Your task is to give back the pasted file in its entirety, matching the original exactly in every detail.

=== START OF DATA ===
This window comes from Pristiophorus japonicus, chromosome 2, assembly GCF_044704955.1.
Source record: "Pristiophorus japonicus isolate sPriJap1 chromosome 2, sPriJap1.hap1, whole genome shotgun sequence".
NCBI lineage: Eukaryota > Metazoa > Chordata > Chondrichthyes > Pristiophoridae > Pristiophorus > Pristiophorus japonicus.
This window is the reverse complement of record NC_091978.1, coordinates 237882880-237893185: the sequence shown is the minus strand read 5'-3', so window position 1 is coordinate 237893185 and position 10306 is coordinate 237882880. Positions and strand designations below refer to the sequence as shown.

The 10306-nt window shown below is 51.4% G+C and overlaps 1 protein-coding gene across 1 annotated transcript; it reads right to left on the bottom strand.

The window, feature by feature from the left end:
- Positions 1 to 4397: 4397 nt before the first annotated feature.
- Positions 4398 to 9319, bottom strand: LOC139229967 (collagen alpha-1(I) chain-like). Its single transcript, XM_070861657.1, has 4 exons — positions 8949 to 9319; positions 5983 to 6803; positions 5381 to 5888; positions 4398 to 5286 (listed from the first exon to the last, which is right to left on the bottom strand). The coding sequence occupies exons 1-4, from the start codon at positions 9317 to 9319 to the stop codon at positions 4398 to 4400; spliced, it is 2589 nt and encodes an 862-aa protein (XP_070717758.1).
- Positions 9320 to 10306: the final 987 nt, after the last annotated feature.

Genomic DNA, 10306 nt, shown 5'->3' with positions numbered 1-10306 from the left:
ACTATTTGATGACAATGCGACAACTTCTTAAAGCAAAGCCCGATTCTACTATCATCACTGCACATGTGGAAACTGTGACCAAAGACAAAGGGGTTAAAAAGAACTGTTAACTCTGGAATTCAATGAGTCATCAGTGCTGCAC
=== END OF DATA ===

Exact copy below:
This window comes from Pristiophorus japonicus, chromosome 2, assembly GCF_044704955.1.
Source record: "Pristiophorus japonicus isolate sPriJap1 chromosome 2, sPriJap1.hap1, whole genome shotgun sequence".
NCBI lineage: Eukaryota > Metazoa > Chordata > Chondrichthyes > Pristiophoridae > Pristiophorus > Pristiophorus japonicus.
This window is the reverse complement of record NC_091978.1, coordinates 237882880-237893185: the sequence shown is the minus strand read 5'-3', so window position 1 is coordinate 237893185 and position 10306 is coordinate 237882880. Positions and strand designations below refer to the sequence as shown.

The 10306-nt window shown below is 51.4% G+C and overlaps 1 protein-coding gene across 1 annotated transcript; it reads right to left on the bottom strand.

The window, feature by feature from the left end:
- Positions 1 to 4397: 4397 nt before the first annotated feature.
- Positions 4398 to 9319, bottom strand: LOC139229967 (collagen alpha-1(I) chain-like). Its single transcript, XM_070861657.1, has 4 exons — positions 8949 to 9319; positions 5983 to 6803; positions 5381 to 5888; positions 4398 to 5286 (listed from the first exon to the last, which is right to left on the bottom strand). The coding sequence occupies exons 1-4, from the start codon at positions 9317 to 9319 to the stop codon at positions 4398 to 4400; spliced, it is 2589 nt and encodes an 862-aa protein (XP_070717758.1).
- Positions 9320 to 10306: the final 987 nt, after the last annotated feature.

Genomic DNA, 10306 nt, shown 5'->3' with positions numbered 1-10306 from the left:
ACTATTTGATGACAATGCGACAACTTCTTAAAGCAAAGCCCGATTCTACTATCATCACTGCACATGTGGAAACTGTGACCAAAGACAAAGGGGTTAAAAAGAACTGTTAACTCTGGAATTCAATGAGTCATCAGTGCTGCAC